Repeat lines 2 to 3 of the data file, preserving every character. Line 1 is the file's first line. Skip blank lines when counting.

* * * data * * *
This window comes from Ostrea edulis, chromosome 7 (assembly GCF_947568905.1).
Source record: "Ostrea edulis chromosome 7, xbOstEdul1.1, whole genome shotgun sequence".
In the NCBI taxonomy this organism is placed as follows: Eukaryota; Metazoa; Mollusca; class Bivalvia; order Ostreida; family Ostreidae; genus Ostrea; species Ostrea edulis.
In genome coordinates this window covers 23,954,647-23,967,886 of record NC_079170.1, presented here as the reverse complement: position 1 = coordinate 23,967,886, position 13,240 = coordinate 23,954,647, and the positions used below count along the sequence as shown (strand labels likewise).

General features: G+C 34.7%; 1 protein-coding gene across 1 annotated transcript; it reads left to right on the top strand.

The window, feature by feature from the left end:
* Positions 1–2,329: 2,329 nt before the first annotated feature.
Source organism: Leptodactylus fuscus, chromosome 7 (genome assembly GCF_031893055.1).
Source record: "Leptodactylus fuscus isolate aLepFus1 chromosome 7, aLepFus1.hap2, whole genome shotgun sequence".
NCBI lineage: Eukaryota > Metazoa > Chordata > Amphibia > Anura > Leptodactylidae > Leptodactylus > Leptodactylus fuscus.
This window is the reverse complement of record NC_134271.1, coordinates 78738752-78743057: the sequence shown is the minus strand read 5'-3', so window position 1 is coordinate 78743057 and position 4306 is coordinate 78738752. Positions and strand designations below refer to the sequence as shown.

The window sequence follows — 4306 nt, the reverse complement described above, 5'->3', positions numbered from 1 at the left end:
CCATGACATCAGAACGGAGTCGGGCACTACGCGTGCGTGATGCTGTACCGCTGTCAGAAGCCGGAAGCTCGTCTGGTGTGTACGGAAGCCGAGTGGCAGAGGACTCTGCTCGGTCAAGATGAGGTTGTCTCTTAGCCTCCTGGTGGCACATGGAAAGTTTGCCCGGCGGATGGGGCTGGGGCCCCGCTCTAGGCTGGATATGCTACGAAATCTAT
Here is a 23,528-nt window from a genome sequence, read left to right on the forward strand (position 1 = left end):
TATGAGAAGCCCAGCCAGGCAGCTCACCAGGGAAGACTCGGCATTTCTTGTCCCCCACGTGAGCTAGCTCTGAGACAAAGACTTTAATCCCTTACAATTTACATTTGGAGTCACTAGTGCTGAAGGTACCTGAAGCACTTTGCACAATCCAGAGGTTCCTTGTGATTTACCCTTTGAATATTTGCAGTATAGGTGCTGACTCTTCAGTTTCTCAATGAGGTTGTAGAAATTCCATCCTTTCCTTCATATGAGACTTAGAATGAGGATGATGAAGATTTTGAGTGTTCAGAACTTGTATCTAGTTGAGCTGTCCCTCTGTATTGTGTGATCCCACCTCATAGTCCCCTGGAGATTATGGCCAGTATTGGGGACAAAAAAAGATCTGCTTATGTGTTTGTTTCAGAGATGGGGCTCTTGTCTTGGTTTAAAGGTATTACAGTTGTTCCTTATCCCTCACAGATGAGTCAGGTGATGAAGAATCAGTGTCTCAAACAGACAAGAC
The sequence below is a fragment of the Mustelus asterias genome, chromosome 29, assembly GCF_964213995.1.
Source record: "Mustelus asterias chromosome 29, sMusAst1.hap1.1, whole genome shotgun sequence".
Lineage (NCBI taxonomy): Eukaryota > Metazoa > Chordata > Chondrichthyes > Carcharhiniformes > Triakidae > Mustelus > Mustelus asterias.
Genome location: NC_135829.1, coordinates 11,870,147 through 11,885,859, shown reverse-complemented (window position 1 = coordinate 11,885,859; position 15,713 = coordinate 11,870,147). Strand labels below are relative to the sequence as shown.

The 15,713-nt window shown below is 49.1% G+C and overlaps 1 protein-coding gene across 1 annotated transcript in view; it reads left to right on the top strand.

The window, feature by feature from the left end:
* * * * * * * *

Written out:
Source record: "Ostrea edulis chromosome 7, xbOstEdul1.1, whole genome shotgun sequence".
In the NCBI taxonomy this organism is placed as follows: Eukaryota; Metazoa; Mollusca; class Bivalvia; order Ostreida; family Ostreidae; genus Ostrea; species Ostrea edulis.